Heinrich Siepmann initially underwent artistic training at the Folkwangschule in Essen. As early as 1928 he began working as a freelance artist, before obtaining a scholarship between 1936 and 1940 to copy the old masters housed in the Städtisches Museum Heilbronn, the Alte Pinakothek in Munich and in the Kasseler Galerien. Subsequently in 1938, he attended the State Academy of Applied Arts in Nuremberg.
In the early years of his career, Heinrich Siepmann's output was largely dominated by stilllifes and landscape painting; not until 1948 did he start exploring the new currents of abstract post-war art. He spent the initial years of the Second World War as a soldier in Flanders, France and Italy, and then in captivity as a prisoner of war.
During the intellectual and artistic renewal of West German art and culture, Siepmann was involved as co-founder in the artistic group known as the "junge westen", which, following the years under the artistic diktat of the National Socialists, sought to reintegrate itself into the international art scene.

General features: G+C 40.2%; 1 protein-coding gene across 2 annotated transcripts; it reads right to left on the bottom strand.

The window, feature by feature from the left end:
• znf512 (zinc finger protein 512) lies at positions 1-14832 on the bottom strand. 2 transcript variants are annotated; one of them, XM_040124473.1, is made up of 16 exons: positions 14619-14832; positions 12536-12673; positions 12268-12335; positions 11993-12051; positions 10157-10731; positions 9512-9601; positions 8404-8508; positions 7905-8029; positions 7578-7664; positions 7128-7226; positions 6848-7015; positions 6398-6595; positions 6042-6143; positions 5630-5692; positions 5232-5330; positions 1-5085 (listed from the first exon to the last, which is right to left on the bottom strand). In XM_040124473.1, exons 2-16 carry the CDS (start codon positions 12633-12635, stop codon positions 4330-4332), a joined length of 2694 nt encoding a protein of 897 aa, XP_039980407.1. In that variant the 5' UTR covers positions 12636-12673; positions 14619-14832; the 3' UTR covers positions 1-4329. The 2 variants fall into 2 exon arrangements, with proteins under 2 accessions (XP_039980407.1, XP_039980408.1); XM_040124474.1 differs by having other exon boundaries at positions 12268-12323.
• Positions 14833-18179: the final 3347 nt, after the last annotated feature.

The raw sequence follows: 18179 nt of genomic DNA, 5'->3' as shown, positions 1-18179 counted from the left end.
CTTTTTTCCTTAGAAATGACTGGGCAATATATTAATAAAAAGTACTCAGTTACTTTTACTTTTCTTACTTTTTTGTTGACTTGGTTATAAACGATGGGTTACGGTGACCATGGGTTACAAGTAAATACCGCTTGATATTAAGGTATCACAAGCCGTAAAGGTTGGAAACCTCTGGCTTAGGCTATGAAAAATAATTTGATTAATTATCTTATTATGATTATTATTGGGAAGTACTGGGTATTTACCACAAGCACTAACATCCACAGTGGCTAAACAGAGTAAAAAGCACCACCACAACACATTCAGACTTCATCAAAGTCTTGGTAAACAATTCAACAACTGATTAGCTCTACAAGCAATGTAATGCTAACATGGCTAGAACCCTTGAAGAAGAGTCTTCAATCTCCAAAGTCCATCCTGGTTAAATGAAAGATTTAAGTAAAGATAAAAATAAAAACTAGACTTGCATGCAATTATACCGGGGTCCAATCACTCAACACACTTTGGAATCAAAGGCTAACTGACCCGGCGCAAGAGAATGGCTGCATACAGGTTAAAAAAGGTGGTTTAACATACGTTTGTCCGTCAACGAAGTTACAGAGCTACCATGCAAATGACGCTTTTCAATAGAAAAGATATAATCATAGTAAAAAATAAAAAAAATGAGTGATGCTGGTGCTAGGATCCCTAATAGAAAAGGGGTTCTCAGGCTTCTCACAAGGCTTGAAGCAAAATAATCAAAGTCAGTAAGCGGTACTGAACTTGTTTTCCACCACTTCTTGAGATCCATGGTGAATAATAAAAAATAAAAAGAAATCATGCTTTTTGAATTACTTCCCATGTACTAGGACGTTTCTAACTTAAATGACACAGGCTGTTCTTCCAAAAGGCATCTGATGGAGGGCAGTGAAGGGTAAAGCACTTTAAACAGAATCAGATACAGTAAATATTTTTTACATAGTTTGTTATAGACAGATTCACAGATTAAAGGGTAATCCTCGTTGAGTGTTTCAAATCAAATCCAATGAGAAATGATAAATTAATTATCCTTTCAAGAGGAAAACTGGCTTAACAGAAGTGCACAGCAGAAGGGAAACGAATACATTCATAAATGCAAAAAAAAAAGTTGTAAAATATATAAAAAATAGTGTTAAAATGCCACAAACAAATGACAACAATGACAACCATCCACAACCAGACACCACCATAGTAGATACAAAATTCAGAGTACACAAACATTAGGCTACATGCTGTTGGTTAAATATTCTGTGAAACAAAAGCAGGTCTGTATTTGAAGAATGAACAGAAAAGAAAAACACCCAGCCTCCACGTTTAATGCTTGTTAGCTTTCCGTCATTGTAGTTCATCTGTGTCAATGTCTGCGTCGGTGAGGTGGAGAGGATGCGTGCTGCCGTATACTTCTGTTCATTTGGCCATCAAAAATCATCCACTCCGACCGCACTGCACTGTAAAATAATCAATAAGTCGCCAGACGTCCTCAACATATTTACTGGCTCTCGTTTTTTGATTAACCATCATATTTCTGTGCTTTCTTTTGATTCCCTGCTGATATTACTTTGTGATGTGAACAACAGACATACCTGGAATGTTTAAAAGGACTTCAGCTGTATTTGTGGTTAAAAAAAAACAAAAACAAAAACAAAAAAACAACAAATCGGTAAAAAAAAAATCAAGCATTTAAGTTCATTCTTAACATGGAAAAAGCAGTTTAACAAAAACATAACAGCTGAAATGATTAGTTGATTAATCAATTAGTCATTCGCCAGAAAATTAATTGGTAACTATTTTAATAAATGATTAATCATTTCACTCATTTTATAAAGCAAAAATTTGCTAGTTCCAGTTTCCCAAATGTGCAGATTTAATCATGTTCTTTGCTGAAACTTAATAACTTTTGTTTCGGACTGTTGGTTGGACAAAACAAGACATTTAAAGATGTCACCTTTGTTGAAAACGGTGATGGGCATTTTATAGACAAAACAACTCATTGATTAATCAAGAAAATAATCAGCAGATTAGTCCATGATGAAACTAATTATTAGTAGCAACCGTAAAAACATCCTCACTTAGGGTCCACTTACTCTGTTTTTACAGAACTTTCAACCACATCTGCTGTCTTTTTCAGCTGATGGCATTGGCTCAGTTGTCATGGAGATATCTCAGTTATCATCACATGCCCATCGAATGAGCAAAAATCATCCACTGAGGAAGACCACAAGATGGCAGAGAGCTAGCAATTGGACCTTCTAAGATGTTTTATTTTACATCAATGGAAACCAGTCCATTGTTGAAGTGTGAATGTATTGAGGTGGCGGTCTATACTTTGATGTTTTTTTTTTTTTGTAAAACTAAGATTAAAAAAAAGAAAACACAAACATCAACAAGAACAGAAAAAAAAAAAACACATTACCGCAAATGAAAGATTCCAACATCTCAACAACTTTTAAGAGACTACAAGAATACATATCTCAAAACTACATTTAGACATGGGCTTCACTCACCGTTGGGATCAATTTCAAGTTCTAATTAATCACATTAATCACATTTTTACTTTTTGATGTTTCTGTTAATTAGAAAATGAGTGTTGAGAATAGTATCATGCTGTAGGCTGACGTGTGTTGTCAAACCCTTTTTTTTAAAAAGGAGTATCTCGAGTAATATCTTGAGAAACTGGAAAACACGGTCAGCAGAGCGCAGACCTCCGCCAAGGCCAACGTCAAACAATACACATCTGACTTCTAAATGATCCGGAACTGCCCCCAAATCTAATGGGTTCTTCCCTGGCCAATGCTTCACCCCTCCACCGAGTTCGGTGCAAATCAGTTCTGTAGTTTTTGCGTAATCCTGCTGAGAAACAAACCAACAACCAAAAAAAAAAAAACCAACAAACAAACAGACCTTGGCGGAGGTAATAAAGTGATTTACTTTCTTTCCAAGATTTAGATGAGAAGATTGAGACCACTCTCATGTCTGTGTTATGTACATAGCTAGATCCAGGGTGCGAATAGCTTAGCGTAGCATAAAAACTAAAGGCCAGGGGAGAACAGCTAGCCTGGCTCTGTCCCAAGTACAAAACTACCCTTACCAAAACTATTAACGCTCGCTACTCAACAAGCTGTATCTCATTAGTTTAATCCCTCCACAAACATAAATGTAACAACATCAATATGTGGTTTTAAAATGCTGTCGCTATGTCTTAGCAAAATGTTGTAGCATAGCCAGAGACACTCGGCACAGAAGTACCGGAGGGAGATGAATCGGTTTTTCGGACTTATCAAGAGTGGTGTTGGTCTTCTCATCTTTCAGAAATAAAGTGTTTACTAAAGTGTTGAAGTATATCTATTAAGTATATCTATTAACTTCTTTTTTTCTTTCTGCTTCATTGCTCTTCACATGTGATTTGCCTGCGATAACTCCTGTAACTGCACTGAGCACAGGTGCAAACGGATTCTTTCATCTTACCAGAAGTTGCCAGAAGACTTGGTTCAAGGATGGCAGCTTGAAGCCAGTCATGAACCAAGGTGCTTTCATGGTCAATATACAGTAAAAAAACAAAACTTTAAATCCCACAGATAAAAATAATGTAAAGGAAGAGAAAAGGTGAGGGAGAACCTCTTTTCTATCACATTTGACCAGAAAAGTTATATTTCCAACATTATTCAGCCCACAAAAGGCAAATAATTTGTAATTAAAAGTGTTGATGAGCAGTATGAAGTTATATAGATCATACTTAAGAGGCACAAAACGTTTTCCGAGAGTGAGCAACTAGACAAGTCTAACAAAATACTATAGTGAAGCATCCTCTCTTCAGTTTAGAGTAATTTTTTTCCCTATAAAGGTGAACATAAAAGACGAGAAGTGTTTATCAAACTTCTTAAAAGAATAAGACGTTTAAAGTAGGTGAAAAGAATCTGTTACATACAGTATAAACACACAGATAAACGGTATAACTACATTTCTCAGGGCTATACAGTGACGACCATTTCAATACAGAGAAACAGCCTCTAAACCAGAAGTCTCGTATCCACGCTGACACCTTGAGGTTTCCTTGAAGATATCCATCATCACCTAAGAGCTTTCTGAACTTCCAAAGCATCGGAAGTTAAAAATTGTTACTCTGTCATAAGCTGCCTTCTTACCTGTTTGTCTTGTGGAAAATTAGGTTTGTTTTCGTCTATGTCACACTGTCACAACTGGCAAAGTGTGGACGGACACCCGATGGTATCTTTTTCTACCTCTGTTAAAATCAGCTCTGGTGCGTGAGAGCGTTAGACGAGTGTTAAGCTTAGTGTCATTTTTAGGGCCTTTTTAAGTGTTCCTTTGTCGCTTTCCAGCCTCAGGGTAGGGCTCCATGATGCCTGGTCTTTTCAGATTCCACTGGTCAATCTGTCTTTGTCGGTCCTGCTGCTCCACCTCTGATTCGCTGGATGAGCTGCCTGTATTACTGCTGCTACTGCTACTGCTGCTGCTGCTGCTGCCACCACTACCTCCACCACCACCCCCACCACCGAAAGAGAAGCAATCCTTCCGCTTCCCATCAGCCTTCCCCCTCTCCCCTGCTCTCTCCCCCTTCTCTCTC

Within Siepmann's oeuvre the medium of the collage is closely associated with his embrace of constructivistic forms. Although even his initial works were already characterised by constructivistic design elements and a spatial arrangement of architectures, objects and landscapes, the artist did not engage in his intensive pre-occupation with a purely concrete-constructivist language of form until the early 1970s.
Heinrich Siepmann's collages represent a highly impressive body of late-period works which, despite their reduced repertoire of form, exude a compelling fascination by virtue of their infinite spectrum of variations and visual dynamism - as evidenced in the harmonious equilibrium of the diagonal and horizontal pictorial elements of this present work.
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